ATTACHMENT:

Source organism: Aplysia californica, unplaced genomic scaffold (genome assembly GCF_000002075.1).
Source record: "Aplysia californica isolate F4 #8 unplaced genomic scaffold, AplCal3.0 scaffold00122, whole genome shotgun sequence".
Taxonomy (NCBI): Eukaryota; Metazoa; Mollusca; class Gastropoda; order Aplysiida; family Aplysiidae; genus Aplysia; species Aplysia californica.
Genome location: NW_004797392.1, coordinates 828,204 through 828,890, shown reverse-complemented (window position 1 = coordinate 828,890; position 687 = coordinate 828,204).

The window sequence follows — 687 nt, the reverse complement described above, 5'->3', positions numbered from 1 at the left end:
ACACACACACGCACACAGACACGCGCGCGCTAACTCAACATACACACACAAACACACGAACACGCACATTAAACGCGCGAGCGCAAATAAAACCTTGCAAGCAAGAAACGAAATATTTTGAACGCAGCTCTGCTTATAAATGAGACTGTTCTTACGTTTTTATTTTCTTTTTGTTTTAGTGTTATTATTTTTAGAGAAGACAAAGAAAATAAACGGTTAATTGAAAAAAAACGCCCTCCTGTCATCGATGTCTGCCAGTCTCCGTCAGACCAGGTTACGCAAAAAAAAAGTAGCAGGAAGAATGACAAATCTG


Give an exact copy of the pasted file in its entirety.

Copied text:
Source organism: Aplysia californica, unplaced genomic scaffold (genome assembly GCF_000002075.1).
Source record: "Aplysia californica isolate F4 #8 unplaced genomic scaffold, AplCal3.0 scaffold00122, whole genome shotgun sequence".
Taxonomy (NCBI): Eukaryota; Metazoa; Mollusca; class Gastropoda; order Aplysiida; family Aplysiidae; genus Aplysia; species Aplysia californica.
Genome location: NW_004797392.1, coordinates 828,204 through 828,890, shown reverse-complemented (window position 1 = coordinate 828,890; position 687 = coordinate 828,204).

The window sequence follows — 687 nt, the reverse complement described above, 5'->3', positions numbered from 1 at the left end:
ACACACACACGCACACAGACACGCGCGCGCTAACTCAACATACACACACAAACACACGAACACGCACATTAAACGCGCGAGCGCAAATAAAACCTTGCAAGCAAGAAACGAAATATTTTGAACGCAGCTCTGCTTATAAATGAGACTGTTCTTACGTTTTTATTTTCTTTTTGTTTTAGTGTTATTATTTTTAGAGAAGACAAAGAAAATAAACGGTTAATTGAAAAAAAACGCCCTCCTGTCATCGATGTCTGCCAGTCTCCGTCAGACCAGGTTACGCAAAAAAAAAGTAGCAGGAAGAATGACAAATCTG